So you’re running a nonprofit and trying to find new donors? We feel you! It’s not easy, and it turns out you’re not alone. Articles, webinars and podcasts increasingly discuss “How to Attract Younger Donors”, donation form optimization, and social media strategy for engagement. A recent survey report put out by CCS Fundraising found that 53% of respondents had donor acquisition as one of their top 3 nonprofit challenges.
For many nonprofits, the investment into social media feels like a clear place to win – you are able to organically build up a following, spread the word about your nonprofit and build community. It has also traditionally been an excellent place for donor acquisition and in 2015, Facebook even introduced fundraising tools to support online giving. By 2020, the company had raised over 3 billion dollars for charities.
Maybe your nonprofit is including paid advertising with your social media strategy. Likely you have noticed that it’s getting harder and harder to make yourself stand out on platforms like Facebook, Instagram, and Google Ads. Recent changes to privacy laws are also going to impact how nonprofits can use social media platforms to find new donors.
The Yeeboo Digital team was fortunate to connect recently with Elyse Wallnutt, founder of Agility Lab Consulting, on how privacy laws are going to affect your donor acquisition plans in the coming months. Elyse has years of experience in the nonprofit sector as a marketer and has really taken the time to understand how privacy is entering state legislation but also how big tech is changing their technology to meet these changes.
Changes to Social Ads
From top of funnel advertising to 1-1 display advertising, Elyse has worked with nonprofits such as World Food Program USA and The Nature Conservancy to engage potential donors. In her work in the last year, Elyse started to receive questions surrounding why Facebook was “dead” as an acquisition channel – why was it suddenly so hard to reach chosen audiences?
But Facebook is just the first channel to see the influence of changing privacy laws – it was hit hard by changes Apple made to its iOS system that forced web developers to ask for permission to track mobile users. This significantly impacted Facebook’s ability to reach its main base. Apple, Firefox and more similarly eliminated support for third-party cookies from their browsers, which impacted our ability as marketers to understand our audience’s behaviors. All those ads that once seemed to follow you around once you clicked on a single shoe ad (on FB, for example) will soon no longer be allowed. Platforms that were dependent on mobile traffic and the ability to create “lookalike” audiences took a huge hit.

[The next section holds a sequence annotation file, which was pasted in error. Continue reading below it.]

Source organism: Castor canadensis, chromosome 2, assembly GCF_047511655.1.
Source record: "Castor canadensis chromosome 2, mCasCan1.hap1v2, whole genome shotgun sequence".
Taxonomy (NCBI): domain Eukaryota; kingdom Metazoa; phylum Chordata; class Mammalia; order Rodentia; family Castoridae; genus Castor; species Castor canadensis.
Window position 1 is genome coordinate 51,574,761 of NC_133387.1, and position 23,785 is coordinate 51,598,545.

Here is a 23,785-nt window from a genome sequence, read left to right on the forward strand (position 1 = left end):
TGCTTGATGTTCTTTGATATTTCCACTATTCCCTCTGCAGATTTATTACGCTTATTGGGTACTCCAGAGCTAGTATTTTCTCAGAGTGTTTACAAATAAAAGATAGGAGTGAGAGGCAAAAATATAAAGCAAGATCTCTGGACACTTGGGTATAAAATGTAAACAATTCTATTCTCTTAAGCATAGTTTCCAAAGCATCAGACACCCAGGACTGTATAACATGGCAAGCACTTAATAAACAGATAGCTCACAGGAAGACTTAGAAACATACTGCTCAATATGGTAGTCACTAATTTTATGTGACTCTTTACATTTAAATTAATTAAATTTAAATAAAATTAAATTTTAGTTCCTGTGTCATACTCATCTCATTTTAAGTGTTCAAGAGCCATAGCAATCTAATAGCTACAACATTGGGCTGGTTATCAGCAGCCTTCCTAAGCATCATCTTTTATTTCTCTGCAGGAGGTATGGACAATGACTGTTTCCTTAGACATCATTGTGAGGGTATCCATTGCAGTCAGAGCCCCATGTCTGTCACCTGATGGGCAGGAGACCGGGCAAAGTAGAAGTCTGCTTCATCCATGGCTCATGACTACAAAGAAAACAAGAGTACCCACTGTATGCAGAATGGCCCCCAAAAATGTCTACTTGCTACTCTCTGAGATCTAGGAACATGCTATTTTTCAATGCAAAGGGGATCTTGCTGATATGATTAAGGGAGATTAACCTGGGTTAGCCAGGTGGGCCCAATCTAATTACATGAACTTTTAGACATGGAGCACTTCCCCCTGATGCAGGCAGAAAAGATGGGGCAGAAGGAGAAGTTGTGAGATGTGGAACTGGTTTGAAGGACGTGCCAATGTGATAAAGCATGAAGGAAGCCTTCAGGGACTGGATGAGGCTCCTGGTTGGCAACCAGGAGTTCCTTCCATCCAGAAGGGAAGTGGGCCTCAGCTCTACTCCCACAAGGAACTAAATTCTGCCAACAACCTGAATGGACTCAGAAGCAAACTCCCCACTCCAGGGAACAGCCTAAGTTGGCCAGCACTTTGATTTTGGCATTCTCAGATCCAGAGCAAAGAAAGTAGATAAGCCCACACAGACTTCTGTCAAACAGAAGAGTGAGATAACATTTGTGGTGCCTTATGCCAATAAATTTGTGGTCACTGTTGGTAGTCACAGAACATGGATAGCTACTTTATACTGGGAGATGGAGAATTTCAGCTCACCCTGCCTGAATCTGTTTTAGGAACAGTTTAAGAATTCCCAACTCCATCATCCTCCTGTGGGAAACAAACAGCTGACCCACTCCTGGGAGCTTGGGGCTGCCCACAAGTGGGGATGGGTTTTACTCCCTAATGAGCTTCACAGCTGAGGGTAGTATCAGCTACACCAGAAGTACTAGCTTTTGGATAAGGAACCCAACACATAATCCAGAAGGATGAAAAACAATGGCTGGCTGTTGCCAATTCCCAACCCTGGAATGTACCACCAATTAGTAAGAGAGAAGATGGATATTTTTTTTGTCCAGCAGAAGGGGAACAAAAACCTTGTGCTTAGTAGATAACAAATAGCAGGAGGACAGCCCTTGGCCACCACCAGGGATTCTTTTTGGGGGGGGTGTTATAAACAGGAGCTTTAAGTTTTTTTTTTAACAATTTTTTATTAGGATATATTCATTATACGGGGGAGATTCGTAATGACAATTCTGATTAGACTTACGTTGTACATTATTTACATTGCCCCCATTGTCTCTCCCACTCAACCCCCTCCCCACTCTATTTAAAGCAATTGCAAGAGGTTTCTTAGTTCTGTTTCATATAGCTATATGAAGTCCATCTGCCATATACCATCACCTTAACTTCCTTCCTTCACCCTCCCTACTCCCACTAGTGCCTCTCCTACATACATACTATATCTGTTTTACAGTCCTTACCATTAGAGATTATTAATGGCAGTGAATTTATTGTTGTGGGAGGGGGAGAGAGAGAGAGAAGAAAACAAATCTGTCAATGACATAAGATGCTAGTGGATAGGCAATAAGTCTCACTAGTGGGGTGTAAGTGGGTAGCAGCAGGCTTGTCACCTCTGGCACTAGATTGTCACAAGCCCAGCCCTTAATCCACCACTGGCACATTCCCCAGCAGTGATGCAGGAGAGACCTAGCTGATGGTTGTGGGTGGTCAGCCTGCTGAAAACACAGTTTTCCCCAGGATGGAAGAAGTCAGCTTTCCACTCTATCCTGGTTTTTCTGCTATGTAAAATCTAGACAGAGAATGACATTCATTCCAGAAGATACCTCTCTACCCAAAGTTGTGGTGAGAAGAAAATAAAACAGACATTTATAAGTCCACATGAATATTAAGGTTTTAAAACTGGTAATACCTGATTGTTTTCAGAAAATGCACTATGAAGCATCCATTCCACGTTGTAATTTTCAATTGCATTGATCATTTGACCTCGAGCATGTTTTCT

All of these changes are the result of Big Tech protecting their own brands by honoring audience privacy (and, maybe getting ahead of the revenue curve themselves). On top of that, the U.S. and Canada are seeing the rise of privacy legislation that will further impact the ways we’re able to use audience data.
Learn more from Elyse about how audience demand for privacy is impacting your acquisition program.
How will these privacy laws affect donor acquisition?
In Elyse’s mind, there are four pieces you need to be thinking about when it comes to donor acquisition moving forward – she calls this the 4-Step Data Autonomy Framework. It’s meant to help nonprofits collect more consented data straight from their audiences so they’re not so dependent on outside parties for reach.
Get ready to comply
Future-proof your tech stack
Look to API’s and integrations. When third-party cookies are no longer available to you, what tools are out there that can possibly fill in the gaps so you can track the success of your efforts? Attribution solutions are ever-evolving as Google decides on its compliance strategy. Stay on top of tech changes and what they’ll mean for you.
Invest in your data acquisition strategy
It’s time to build out a strategic plan for acquisition. Many nonprofits think of lead generation as “we are going to build petitions/surveys and see how that goes” but there’s so much more we can do creatively. Put thought into what intricate data you need to serve your audience base. And then, how do you plan to scale that? Come to the table with creative means for encouraging your audiences to raise their hands and say “yes, I want you to know this about me, and I trust that you’ll use that information wisely.” Plan to operate like you would a year from now!